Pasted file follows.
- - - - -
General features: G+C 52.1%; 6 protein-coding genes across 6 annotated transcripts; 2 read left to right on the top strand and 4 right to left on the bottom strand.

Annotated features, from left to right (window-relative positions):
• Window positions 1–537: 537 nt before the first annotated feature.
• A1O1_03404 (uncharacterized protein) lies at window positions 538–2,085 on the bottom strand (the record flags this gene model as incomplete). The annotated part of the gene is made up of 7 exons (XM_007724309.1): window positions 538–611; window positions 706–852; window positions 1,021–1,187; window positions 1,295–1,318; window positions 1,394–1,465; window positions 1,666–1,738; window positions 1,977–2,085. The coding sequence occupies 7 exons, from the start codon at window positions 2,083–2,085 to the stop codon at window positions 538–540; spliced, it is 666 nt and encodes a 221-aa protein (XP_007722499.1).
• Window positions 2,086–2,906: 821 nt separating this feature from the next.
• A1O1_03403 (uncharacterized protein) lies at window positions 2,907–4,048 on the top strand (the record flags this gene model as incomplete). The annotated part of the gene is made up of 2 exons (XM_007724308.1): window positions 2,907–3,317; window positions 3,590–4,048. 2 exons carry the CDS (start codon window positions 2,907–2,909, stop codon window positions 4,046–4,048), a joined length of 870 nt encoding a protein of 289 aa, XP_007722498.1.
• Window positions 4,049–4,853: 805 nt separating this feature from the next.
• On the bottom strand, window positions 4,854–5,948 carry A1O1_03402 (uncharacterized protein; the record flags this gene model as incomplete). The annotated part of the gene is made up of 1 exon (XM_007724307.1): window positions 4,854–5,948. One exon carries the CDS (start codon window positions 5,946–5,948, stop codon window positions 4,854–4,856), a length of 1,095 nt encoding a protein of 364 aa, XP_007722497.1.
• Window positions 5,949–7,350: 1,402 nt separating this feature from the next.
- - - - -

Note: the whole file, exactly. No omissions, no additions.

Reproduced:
General features: G+C 52.1%; 6 protein-coding genes across 6 annotated transcripts; 2 read left to right on the top strand and 4 right to left on the bottom strand.

Annotated features, from left to right (window-relative positions):
• Window positions 1–537: 537 nt before the first annotated feature.
• A1O1_03404 (uncharacterized protein) lies at window positions 538–2,085 on the bottom strand (the record flags this gene model as incomplete). The annotated part of the gene is made up of 7 exons (XM_007724309.1): window positions 538–611; window positions 706–852; window positions 1,021–1,187; window positions 1,295–1,318; window positions 1,394–1,465; window positions 1,666–1,738; window positions 1,977–2,085. The coding sequence occupies 7 exons, from the start codon at window positions 2,083–2,085 to the stop codon at window positions 538–540; spliced, it is 666 nt and encodes a 221-aa protein (XP_007722499.1).
• Window positions 2,086–2,906: 821 nt separating this feature from the next.
• A1O1_03403 (uncharacterized protein) lies at window positions 2,907–4,048 on the top strand (the record flags this gene model as incomplete). The annotated part of the gene is made up of 2 exons (XM_007724308.1): window positions 2,907–3,317; window positions 3,590–4,048. 2 exons carry the CDS (start codon window positions 2,907–2,909, stop codon window positions 4,046–4,048), a joined length of 870 nt encoding a protein of 289 aa, XP_007722498.1.
• Window positions 4,049–4,853: 805 nt separating this feature from the next.
• On the bottom strand, window positions 4,854–5,948 carry A1O1_03402 (uncharacterized protein; the record flags this gene model as incomplete). The annotated part of the gene is made up of 1 exon (XM_007724307.1): window positions 4,854–5,948. One exon carries the CDS (start codon window positions 5,946–5,948, stop codon window positions 4,854–4,856), a length of 1,095 nt encoding a protein of 364 aa, XP_007722497.1.
• Window positions 5,949–7,350: 1,402 nt separating this feature from the next.